• Jonathan Lucroy is among those who feels deceived, writes Adam McCalvy. Here’s the Associated Press story with reaction from players. From the piece:
Jason Bay watched it on television, just like everyone else.
"I think for me what makes me mad," the Seattle outfielder said, "basically it just kills all the credibility of anybody."
Reaction poured in after Major League Baseball banned Braun without pay for the rest of the season and the postseason, the beginning of sanctions involving players reportedly tied to a Florida clinic accused of distributing performance-enhancing drugs.
Plenty of it was pretty harsh.
"I think everybody's frustrated, especially the players. I think we all feel a little bit cheated," Mariners pitcher Joe Saunders said.
[Skip] Schumaker thinks Braun should hand over his MVP award to Dodgers outfielder Matt Kemp, who finished second in the 2011 balloting.
"In my opinion, he should be suspended -- lifetime ban. One strike, you're out. It's enough. It's ridiculous," Schumaker said. "He lied to a lot of people. I was convinced, after that MVP, that he didn't do it."
• Braun owes fans a public apology, writes Michael Hunt.
• Braun is a fraud and a liar, writes Bernie Miklasz.
• Now Alex Rodriguez is looking to make a deal, writes Wallace Matthews.
• Wrote here last week that if the PED announcements came out at the beginning of this week, Bud Selig would be set up for a fun weekend in Cooperstown.
So now he’s guaranteed a hero’s welcome.
• If the Yankees fail to make the playoffs in 2013, it will be almost impossible for them to hold to their strategy of trying to get under the $189 million luxury-tax threshold for 2014. So the pending Alfonso Soriano deal with the Cubs -- first reported by George King -- may well be the crossroads, the place where the Yankees begin to veer back onto the road of spending and away from the route to austerity.
They had talked to the Cubs in the past about Soriano, but all along, Chicago had indicated it wasn't willing to eat so much of Soriano’s $18 million annual salary that he would become a cheap player for another team.
As of Tuesday morning, the Yankees and Cubs are not close to a deal, given all the ground they have to cover in negotiating an arrangement for how much money Chicago will eat and what kind of prospect they are getting. But the teams are talking.
Now the Yankees are in a position of increasing desperation, with one of the worst offenses in baseball, so presumably they have made a deal on the Cubs’ terms -- at something close to sticker price, given that the trade deadline is still eight days away. The Yankees ate about $11 million of Vernon Wells’ deal, and the Cubs felt that because Soriano was more productive than Wells, he should be valued at least in the same range as Wells.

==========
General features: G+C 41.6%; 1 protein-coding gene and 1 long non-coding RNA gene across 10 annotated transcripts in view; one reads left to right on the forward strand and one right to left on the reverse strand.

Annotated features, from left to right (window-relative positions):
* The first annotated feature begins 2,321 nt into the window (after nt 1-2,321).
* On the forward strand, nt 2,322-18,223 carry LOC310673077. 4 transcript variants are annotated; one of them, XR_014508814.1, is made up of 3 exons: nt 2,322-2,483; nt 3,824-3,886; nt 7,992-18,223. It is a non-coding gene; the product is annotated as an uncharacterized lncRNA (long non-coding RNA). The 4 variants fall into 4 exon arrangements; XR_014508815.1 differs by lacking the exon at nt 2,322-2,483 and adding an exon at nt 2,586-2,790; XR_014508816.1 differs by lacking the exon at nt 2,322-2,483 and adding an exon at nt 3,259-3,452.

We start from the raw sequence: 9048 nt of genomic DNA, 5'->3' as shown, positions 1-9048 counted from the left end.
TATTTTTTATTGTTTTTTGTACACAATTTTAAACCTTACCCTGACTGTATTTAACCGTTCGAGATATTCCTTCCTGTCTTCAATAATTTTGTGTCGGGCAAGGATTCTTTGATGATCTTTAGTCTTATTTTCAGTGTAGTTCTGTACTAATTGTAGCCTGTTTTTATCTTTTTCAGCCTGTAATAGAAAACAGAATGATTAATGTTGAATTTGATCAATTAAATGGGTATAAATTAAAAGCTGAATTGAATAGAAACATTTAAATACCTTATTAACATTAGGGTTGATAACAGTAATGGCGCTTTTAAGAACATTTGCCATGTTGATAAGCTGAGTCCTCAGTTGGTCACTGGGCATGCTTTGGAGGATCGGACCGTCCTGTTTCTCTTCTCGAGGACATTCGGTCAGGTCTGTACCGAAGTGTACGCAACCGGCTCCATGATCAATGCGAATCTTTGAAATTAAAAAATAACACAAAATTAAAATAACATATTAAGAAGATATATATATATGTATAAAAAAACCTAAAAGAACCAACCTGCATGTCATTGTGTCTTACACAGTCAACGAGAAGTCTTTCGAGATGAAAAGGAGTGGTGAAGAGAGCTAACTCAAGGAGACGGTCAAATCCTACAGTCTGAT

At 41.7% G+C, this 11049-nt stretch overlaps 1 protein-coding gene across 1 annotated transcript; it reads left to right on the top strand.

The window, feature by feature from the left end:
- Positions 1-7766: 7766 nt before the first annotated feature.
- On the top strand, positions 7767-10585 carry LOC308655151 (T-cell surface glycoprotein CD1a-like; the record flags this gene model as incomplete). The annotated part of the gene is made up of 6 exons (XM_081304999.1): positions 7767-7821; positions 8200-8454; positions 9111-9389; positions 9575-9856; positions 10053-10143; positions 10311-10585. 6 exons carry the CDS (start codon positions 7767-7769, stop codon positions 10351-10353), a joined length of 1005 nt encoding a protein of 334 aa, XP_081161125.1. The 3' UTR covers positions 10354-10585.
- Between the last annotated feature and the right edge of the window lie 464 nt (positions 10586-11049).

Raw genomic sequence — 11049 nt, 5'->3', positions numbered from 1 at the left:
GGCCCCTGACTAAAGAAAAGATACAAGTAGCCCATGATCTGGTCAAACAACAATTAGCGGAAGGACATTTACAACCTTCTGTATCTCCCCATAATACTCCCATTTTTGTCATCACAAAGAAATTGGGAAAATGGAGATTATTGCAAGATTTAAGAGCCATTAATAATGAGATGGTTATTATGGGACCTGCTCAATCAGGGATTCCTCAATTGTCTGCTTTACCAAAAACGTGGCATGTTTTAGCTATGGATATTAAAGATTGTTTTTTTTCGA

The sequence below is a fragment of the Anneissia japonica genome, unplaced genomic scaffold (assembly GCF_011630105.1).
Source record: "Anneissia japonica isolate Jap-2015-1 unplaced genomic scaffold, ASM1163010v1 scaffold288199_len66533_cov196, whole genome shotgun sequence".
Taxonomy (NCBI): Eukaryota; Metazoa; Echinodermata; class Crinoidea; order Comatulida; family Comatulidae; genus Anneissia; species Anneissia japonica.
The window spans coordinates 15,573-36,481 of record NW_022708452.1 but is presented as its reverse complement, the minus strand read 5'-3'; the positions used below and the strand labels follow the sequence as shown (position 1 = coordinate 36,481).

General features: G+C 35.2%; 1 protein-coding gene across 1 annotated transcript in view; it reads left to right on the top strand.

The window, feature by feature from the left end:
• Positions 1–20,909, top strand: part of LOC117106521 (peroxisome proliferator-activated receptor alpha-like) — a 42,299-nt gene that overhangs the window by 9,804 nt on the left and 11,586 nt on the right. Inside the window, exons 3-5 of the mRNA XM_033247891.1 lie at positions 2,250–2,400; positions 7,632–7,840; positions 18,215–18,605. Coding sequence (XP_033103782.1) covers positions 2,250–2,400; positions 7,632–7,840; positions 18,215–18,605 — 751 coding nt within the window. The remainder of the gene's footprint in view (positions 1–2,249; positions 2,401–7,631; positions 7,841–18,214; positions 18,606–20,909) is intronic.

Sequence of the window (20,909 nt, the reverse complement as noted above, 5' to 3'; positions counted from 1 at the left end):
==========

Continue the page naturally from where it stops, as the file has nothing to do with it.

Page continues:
So this is what the Yankees’ lineup is setting up for next season, if they re-sign Robinson Cano.
C Francisco Cervelli, barring an upgrade
1B Mark Teixeira
2B Robinson Cano
SS Derek Jeter
CF Brett Gardner
RF Ichiro Suzuki
DH Alfonso Soriano
It’s impossible to know where Alex Rodriguez will be next spring, whether it’s at the beginning of his retirement or the beginning of the end of his baseball career. So if the Yankees want to upgrade their lineup for next year, they will need to be aggressive in one of their corner-outfield spots or at third base.
• The Pirates may have suffered a terrible loss when Jason Grilli walked off the mound. They may need to trade for relief help in the next eight days.
• The perceived value of rental players -- those who are about to head into free agency -- has plummeted the past two years because of the structural changes to the labor agreement and because prospects are increasingly valued. Teams can no longer get draft-pick compensation for a player acquired in midseason.
So the serious market for Matt Garza was relatively thin. In fact, I'd bet the family farm that the Rangers were really the only team motivated by a desire to actually land the pitcher. Some of the teams mentioned had concerns about Garza’s health and whether they wanted to invest minor league assets in a player set to walk away in the fall, and some of the teams had a need for a starting pitcher but were OK with cheaper alternatives.
The Rangers had the greatest and most immediate need among the clubs that can envision themselves as October wannabes. When Texas’ proposed deal with the Cubs slowed Friday night, the Cubs drew in Oakland, which served as an effective stalking horse to nudge the Rangers into giving up more: If Texas didn’t accede to what the Cubs wanted, Garza could have gone to its division rival.
So the Rangers gave up a decent package of prospects. C.J. Edwards is viewed by the other teams as the centerpiece of what Chicago received, a 48th-round pick who gained fastball velocity and blossomed in the minor leagues: He hasn’t allowed a single home run in 160 1/3 innings. The Cubs need a volume of pitching to build a staff, and he becomes a part of that.
Justin Grimm is regarded by other teams as a cheap pitching option for the back of the rotation or for long relief, and while Mike Olt is the best-known of the prospects received by Chicago, his stock with rival evaluators has plummeted because of his extraordinary rate of missed swings -- 95 strikeouts in 280 at-bats this season. “He’s the lottery ticket,” one scout said.
The Cubs hope he’s something closer to Chris Davis, a power hitter who left the Rangers to become a star with the Orioles, than Ian Stewart, a power hitter who came to Chicago from Colorado and floundered.
A fair deal on both sides.
Jeff Samardzija understands why the Garza deal was made. The Rangers are adding a fiery veteran.
More trade links
1. The Tigers have plenty to deal from their minor league system, writes Lynn Henning.
2. Ruben Amaro has no easy decisions.
• Brad Ziegler is the Diamondbacks' closer for now.
• The Nationals fired their hitting coach.
And today will be better than yesterday.